Almost every time that someone gets hit in the head, either by an object or another person, there is some type of injury that occurs. With just a slight bump, perhaps caused by hitting the temple of your head against an open cupboard, there will likely be a cut followed by some swelling and a bruise. In other cases of more severe head trauma, a person may be rendered unconscious by being hit in the head. In these cases, a person will likely face some swelling, bruising, and a concussion. A concussion is a term that means temporary unconsciousness caused by a blow to the head, but it is often used to describe the period of time after the concussion in which medical care and observation is needed.
However, while many people believe these types of injuries to be minor, they may actually be very serious traumatic brain injuries. Concussions that are shorter in length, usually under 20-30 minutes, can also be classified as mild traumatic brain injuries. From that point, there are moderate and severe brain injuries. Generally, a person suffering a concussion is observed for a period of time and then given a clean bill of health. Sometimes CAT scans or MRIs are involved in ensuring that no additional damage has been done, depending on the severity of the injury. However, sometimes serious traumatic brain injuries resulting from what appear to be mild concussions are misdiagnosed. When this happens, a person is at increased risk of prolonged neurological damage that may have a profound effect on that person’s well-being and ability to thrive as a human being. Some symptoms of traumatic brain injury that are often overlooked are discussed below.
Symptoms of Mild Traumatic Brain Injury
When a person is taken to the hospital after a bump on the head, especially after loss of consciousness, it is not uncommon for medical providers to perform CAT scans and MRIs to determine the extent of any damage that may have been done to the brain
. Often times, such tests may show that no visible damage has occurred. However, some signs and symptoms that minor traumatic brain injury has in fact occurred include but are not limited to:
· Memory loss;
· Sleep disturbances;
· Feelings of depression;
· Loss of sense of smell;
· Confusion; and
Traumatic brain injury diagnoses require a detailed, extensive neurological examination, and imaging tests are only a part of that process. In some cases, even with mild traumatic brain injuries, symptoms may not appear for days, weeks, or even months after an injury has occurred. Many times, the family and friends of an injured individual realize that the individual is suffering from reduced cognitive ability before the individual realizes it. Other times, confusion over simple tasks a person has performed many times over may lead that person to seek additional medical treatment. However, it is important that such diagnoses be made as soon as possible, and that complete and effective neurological examination be administered in cases of head injuries.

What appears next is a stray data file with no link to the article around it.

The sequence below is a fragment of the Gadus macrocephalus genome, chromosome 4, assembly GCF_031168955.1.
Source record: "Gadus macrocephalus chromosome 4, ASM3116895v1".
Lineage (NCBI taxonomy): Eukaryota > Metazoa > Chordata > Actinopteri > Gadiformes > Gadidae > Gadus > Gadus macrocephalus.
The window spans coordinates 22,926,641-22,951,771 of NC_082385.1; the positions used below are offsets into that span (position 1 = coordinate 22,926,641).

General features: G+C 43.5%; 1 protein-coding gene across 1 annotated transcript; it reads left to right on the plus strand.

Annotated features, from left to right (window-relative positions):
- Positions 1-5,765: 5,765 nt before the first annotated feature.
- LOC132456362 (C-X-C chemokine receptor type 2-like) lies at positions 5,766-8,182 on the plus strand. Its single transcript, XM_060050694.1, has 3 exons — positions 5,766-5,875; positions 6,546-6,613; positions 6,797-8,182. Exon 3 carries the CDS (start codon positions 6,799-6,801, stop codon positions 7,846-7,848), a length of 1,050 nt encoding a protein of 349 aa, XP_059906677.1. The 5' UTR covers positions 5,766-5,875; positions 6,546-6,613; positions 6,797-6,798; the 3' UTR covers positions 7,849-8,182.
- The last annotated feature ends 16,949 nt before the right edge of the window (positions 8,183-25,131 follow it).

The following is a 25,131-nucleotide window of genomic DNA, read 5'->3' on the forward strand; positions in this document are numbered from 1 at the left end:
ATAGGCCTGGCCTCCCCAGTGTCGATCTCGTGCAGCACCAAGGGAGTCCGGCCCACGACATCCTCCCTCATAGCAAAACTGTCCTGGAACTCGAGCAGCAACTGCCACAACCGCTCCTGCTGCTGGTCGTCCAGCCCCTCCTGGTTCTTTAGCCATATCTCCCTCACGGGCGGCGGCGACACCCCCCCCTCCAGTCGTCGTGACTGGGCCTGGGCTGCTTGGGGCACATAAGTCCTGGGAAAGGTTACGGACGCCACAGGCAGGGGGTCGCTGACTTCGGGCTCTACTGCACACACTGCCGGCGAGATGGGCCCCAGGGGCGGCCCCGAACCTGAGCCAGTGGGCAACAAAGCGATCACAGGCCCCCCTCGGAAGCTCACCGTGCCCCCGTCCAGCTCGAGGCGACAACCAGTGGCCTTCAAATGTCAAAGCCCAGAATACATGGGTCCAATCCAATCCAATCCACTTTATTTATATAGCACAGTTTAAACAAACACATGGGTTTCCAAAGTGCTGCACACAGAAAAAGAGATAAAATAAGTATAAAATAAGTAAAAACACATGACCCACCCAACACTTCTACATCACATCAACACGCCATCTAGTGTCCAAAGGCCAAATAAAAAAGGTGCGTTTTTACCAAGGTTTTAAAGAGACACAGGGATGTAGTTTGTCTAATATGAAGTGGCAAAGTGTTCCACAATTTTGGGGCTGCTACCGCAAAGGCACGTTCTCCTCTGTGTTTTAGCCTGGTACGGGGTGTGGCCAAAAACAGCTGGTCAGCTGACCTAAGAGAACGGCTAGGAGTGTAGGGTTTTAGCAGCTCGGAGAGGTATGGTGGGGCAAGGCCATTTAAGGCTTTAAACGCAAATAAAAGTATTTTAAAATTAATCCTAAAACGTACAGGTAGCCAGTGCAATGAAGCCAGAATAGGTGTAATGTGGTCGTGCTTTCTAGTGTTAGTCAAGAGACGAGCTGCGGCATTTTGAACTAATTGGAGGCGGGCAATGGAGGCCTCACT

Symptoms of Severe Traumatic Brain Injury
Often times, signs and symptoms of severe traumatic brain injuries are clearly visible. They likely happen as a result of severe vehicle accidents, dangerous falls, and other large-scale accidents. Many times, these injuries are accompanied by other immediately life-threatening conditions that must be addressed first. However, once a person has been stabilized, thorough neurological examinations must be administered to determine the extent o damage caused by a severe traumatic brain injury. Moderate and severe traumatic brain injury share many of the same symptoms, with much of the difference coming from how long a victim has been unconscious. Some of the signs and symptoms of moderate to severe traumatic brain injury include but are not limited to:
· Severe attention deficit;
· Slurred speech;
· Problems reading or writing;
· Difficulty with fine motor skills;
· Difficulty with sensory perception (touch, smell, sight, sound, taste);
· Chronic pain; and · Seizures.
For a more comprehensive list of signs and symptoms related to moderate or severe traumatic brain injury, you can check here.
Compensation for Traumatic Brain Injuries
Your brain is the control center of your body. It is programmed to retain memories, direct the performance of tasks, and help regulate the different systems in our body. However, when an injury occurs that causes your brain to function less reliably, you stand the chance of losing many aspects of an independent life. You could lose memories of special moments shared with loved ones, your ability to remember how to do routine tasks at work, and even your ability to communicate with family and friends. Every head trauma is serious, and must be addressed by medical professionals promptly and correctly to avoid potentially lifelong damage. If you believe you have suffered a traumatic brain injury, you may be eligible for compensation. You may also be eligible for compensation if such injury was misdiagnosed or improperly cared for by a medical professional. Contact the personal injury attorneys at Levin & Perconti to schedule a consultation about the circumstances surrounding your potential claim.